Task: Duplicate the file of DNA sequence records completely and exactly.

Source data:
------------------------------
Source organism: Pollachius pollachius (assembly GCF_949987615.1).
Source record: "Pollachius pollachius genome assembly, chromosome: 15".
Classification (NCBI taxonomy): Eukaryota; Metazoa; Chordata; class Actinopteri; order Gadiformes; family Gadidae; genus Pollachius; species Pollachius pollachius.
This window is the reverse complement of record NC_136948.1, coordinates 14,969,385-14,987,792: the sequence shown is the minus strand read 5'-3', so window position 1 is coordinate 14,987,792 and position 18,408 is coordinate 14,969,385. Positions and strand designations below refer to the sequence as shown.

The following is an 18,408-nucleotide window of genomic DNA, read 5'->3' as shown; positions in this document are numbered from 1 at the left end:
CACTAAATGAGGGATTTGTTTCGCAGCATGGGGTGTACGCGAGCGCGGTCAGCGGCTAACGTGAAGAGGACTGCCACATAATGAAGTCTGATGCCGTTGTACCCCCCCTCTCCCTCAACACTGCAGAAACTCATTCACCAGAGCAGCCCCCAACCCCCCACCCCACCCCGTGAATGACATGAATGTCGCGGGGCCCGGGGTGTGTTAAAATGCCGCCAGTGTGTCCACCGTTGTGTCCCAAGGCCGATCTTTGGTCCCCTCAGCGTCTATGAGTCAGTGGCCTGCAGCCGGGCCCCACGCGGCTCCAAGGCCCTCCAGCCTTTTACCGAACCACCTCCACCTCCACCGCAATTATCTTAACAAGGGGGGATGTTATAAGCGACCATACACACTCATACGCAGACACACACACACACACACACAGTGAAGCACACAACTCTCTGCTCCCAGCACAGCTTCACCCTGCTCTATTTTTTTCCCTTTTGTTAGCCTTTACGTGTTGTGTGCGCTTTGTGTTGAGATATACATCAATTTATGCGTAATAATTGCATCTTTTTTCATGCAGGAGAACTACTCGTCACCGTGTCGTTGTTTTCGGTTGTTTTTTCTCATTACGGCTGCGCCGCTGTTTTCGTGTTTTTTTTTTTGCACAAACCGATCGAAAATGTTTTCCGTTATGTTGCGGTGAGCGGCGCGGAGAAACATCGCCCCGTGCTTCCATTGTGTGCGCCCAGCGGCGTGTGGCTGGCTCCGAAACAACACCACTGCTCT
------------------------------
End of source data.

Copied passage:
Source organism: Pollachius pollachius (assembly GCF_949987615.1).
Source record: "Pollachius pollachius genome assembly, chromosome: 15".
Classification (NCBI taxonomy): Eukaryota; Metazoa; Chordata; class Actinopteri; order Gadiformes; family Gadidae; genus Pollachius; species Pollachius pollachius.
This window is the reverse complement of record NC_136948.1, coordinates 14,969,385-14,987,792: the sequence shown is the minus strand read 5'-3', so window position 1 is coordinate 14,987,792 and position 18,408 is coordinate 14,969,385. Positions and strand designations below refer to the sequence as shown.

The following is an 18,408-nucleotide window of genomic DNA, read 5'->3' as shown; positions in this document are numbered from 1 at the left end:
CACTAAATGAGGGATTTGTTTCGCAGCATGGGGTGTACGCGAGCGCGGTCAGCGGCTAACGTGAAGAGGACTGCCACATAATGAAGTCTGATGCCGTTGTACCCCCCCTCTCCCTCAACACTGCAGAAACTCATTCACCAGAGCAGCCCCCAACCCCCCACCCCACCCCGTGAATGACATGAATGTCGCGGGGCCCGGGGTGTGTTAAAATGCCGCCAGTGTGTCCACCGTTGTGTCCCAAGGCCGATCTTTGGTCCCCTCAGCGTCTATGAGTCAGTGGCCTGCAGCCGGGCCCCACGCGGCTCCAAGGCCCTCCAGCCTTTTACCGAACCACCTCCACCTCCACCGCAATTATCTTAACAAGGGGGGATGTTATAAGCGACCATACACACTCATACGCAGACACACACACACACACACACAGTGAAGCACACAACTCTCTGCTCCCAGCACAGCTTCACCCTGCTCTATTTTTTTCCCTTTTGTTAGCCTTTACGTGTTGTGTGCGCTTTGTGTTGAGATATACATCAATTTATGCGTAATAATTGCATCTTTTTTCATGCAGGAGAACTACTCGTCACCGTGTCGTTGTTTTCGGTTGTTTTTTCTCATTACGGCTGCGCCGCTGTTTTCGTGTTTTTTTTTTTGCACAAACCGATCGAAAATGTTTTCCGTTATGTTGCGGTGAGCGGCGCGGAGAAACATCGCCCCGTGCTTCCATTGTGTGCGCCCAGCGGCGTGTGGCTGGCTCCGAAACAACACCACTGCTCT